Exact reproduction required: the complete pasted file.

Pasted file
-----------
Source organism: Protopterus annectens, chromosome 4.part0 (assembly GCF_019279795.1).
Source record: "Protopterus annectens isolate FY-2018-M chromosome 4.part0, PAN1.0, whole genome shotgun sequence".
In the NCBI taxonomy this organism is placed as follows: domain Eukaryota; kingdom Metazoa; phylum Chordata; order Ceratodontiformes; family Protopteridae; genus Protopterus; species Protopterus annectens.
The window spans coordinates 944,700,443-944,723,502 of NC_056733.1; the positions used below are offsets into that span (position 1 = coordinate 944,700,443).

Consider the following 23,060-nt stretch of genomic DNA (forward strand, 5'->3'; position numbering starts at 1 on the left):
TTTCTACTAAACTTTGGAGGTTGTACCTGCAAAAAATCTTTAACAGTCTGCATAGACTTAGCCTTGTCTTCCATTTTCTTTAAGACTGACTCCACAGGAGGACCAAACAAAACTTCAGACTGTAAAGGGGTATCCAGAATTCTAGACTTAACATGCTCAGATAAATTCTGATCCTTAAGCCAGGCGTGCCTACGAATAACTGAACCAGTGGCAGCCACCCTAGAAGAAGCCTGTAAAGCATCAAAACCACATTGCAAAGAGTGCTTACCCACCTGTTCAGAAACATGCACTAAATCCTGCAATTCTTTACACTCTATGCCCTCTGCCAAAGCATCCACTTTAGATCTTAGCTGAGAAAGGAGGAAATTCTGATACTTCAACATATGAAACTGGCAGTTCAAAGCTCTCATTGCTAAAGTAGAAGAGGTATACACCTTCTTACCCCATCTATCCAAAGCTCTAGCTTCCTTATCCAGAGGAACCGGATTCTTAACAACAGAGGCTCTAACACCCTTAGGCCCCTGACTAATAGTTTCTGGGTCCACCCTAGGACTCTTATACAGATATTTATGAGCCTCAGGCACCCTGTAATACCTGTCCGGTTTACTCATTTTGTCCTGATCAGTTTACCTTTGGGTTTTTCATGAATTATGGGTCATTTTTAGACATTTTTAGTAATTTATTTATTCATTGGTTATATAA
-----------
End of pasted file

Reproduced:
Source organism: Protopterus annectens, chromosome 4.part0 (assembly GCF_019279795.1).
Source record: "Protopterus annectens isolate FY-2018-M chromosome 4.part0, PAN1.0, whole genome shotgun sequence".
In the NCBI taxonomy this organism is placed as follows: domain Eukaryota; kingdom Metazoa; phylum Chordata; order Ceratodontiformes; family Protopteridae; genus Protopterus; species Protopterus annectens.
The window spans coordinates 944,700,443-944,723,502 of NC_056733.1; the positions used below are offsets into that span (position 1 = coordinate 944,700,443).

Consider the following 23,060-nt stretch of genomic DNA (forward strand, 5'->3'; position numbering starts at 1 on the left):
TTTCTACTAAACTTTGGAGGTTGTACCTGCAAAAAATCTTTAACAGTCTGCATAGACTTAGCCTTGTCTTCCATTTTCTTTAAGACTGACTCCACAGGAGGACCAAACAAAACTTCAGACTGTAAAGGGGTATCCAGAATTCTAGACTTAACATGCTCAGATAAATTCTGATCCTTAAGCCAGGCGTGCCTACGAATAACTGAACCAGTGGCAGCCACCCTAGAAGAAGCCTGTAAAGCATCAAAACCACATTGCAAAGAGTGCTTACCCACCTGTTCAGAAACATGCACTAAATCCTGCAATTCTTTACACTCTATGCCCTCTGCCAAAGCATCCACTTTAGATCTTAGCTGAGAAAGGAGGAAATTCTGATACTTCAACATATGAAACTGGCAGTTCAAAGCTCTCATTGCTAAAGTAGAAGAGGTATACACCTTCTTACCCCATCTATCCAAAGCTCTAGCTTCCTTATCCAGAGGAACCGGATTCTTAACAACAGAGGCTCTAACACCCTTAGGCCCCTGACTAATAGTTTCTGGGTCCACCCTAGGACTCTTATACAGATATTTATGAGCCTCAGGCACCCTGTAATACCTGTCCGGTTTACTCATTTTGTCCTGATCAGTTTACCTTTGGGTTTTTCATGAATTATGGGTCATTTTTAGACATTTTTAGTAATTTATTTATTCATTGGTTATATAA